Right to Buy is a scheme in England which allows most Council home tenants (and tenants of some housing associations or other public sector landlords) to buy their home at a discount.
Margaret Thatcher originally introduced the scheme in the Housing Act of 1980, intending to reduce the amount of social housing in the UK and increase home ownership.
If you meet the conditions of your landlord, you could receive a discount of up to £87,200.00 (or £116,200 in London) on the purchase price.*
To benefit from the Right to Buy your home, you must be a secure tenant of the property, which must be self-contained (i.e. a whole property rather than a room in a house), and you must have lived in the property for at least three years. **
It is important to consider the responsibilities and costs of home ownership and seek independent financial advice.
If you decide to proceed with your Right to Buy, firstly, you will need to provide the application form to the landlord, which is an RTB1 form. Your landlord must give you a response within four weeks. If they agree to proceed, from then on, your conveyancer will liaise with your landlord’s legal advisors, whether this is a law firm or an in-house legal department, on your behalf. The process is similar to a “normal” house purchase (on the open market), which is outside this article’s scope.
The main difference between a Right to Buy transaction to a “normal” purchase is that once you have completed the purchase of your home, a restriction will be registered on the Title of the Property which prevents you from selling the Property unless certain conditions have been met:
The first condition is that if you sell your home within the first ten years of your ownership, you must first offer the Property back to the Landlord (known as a Right of First Refusal). They will be able to purchase the Property back from you, or if they do not wish to, you can then sell the Property on the open market. Offering your property back to the landlord is usually straightforward, as most landlords will have a standard form. Once ten years have passed, you can sell your home without first offering it back to your landlord.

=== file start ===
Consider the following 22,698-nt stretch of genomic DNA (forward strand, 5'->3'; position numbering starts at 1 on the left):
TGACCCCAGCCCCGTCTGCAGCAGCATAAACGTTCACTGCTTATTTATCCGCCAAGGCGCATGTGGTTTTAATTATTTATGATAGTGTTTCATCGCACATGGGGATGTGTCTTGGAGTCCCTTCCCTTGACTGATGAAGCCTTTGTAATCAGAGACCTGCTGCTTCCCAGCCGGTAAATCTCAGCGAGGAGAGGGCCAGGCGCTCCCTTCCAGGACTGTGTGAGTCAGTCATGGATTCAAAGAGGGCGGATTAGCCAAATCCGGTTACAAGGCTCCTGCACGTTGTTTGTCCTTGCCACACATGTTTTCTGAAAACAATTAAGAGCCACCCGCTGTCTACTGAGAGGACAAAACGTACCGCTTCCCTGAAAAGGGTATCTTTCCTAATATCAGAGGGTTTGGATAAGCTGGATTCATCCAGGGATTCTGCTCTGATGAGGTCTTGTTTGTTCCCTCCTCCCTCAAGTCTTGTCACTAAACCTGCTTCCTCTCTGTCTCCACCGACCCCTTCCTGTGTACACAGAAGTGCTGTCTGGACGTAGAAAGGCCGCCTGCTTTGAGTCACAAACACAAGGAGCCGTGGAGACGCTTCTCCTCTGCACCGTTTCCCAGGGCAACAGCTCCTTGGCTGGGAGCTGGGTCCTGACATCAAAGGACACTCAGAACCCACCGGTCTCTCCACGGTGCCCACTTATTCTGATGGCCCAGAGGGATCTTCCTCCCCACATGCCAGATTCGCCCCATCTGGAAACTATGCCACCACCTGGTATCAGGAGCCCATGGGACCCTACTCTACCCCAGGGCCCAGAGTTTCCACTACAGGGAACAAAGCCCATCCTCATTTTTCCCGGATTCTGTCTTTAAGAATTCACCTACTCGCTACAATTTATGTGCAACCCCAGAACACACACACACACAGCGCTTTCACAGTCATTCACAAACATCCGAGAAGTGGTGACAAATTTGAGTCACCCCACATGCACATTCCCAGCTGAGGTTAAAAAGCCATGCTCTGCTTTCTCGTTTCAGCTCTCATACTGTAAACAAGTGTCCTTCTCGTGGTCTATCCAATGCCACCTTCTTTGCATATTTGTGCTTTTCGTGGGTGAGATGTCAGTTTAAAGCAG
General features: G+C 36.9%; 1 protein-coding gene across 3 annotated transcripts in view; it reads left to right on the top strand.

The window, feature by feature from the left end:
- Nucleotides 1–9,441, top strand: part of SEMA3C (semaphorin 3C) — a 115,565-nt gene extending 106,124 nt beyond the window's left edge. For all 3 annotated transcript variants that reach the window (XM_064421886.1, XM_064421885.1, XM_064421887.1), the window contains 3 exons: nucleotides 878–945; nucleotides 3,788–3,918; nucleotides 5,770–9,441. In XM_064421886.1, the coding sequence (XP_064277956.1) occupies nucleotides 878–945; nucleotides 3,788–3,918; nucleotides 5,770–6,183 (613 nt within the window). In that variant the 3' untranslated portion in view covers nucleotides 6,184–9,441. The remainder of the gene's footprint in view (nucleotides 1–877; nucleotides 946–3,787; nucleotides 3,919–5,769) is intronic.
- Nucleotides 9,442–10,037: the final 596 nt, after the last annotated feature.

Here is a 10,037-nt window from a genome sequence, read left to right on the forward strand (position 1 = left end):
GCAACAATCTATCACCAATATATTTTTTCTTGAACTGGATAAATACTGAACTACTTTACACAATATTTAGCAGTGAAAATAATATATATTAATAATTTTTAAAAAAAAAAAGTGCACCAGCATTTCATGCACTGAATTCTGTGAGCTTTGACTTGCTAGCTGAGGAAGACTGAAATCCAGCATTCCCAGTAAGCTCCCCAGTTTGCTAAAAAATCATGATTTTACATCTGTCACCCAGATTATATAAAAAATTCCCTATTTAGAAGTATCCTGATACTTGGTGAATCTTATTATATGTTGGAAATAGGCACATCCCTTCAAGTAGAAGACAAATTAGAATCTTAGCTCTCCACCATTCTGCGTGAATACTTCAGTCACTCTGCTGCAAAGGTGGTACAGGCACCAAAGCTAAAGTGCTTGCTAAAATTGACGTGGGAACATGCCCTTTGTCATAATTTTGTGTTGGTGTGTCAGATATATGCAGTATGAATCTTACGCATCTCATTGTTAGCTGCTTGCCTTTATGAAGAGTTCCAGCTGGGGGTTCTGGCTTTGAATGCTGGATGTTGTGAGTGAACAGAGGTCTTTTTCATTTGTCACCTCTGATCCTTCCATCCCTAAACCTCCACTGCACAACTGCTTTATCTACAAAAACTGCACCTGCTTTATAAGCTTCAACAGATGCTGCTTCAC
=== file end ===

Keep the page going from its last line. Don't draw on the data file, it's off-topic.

The second condition is that if you sell the Property within the first five years, in addition to the Right of First Refusal, you are also required to pay back some (or all) of the discount you received on the purchase price. The amount will depend on how many years have passed since you purchased your home. If you were to sell your home within the first year, the discount would be repayable. This decreases by one-fifth each year. After five full years have passed, none of the discounts will be repayable if you sell your home.
If you are considering the Right to Buy scheme, you can check your eligibility with your landlord directly and use the Government’s online discount calculator.***
If you have any queries regarding the Right to Buy or require a conveyancer to act for you in purchasing your home, do not hesitate to contact us.
*From 6 April 2022, this is the maximum discount available; however, this figure increases annually by a percentage equal to the percentage change in the consumer price index, rounded down to the nearest £100.
**Requirements of the Landlord may vary, and you should check your eligibility with your landlord directly.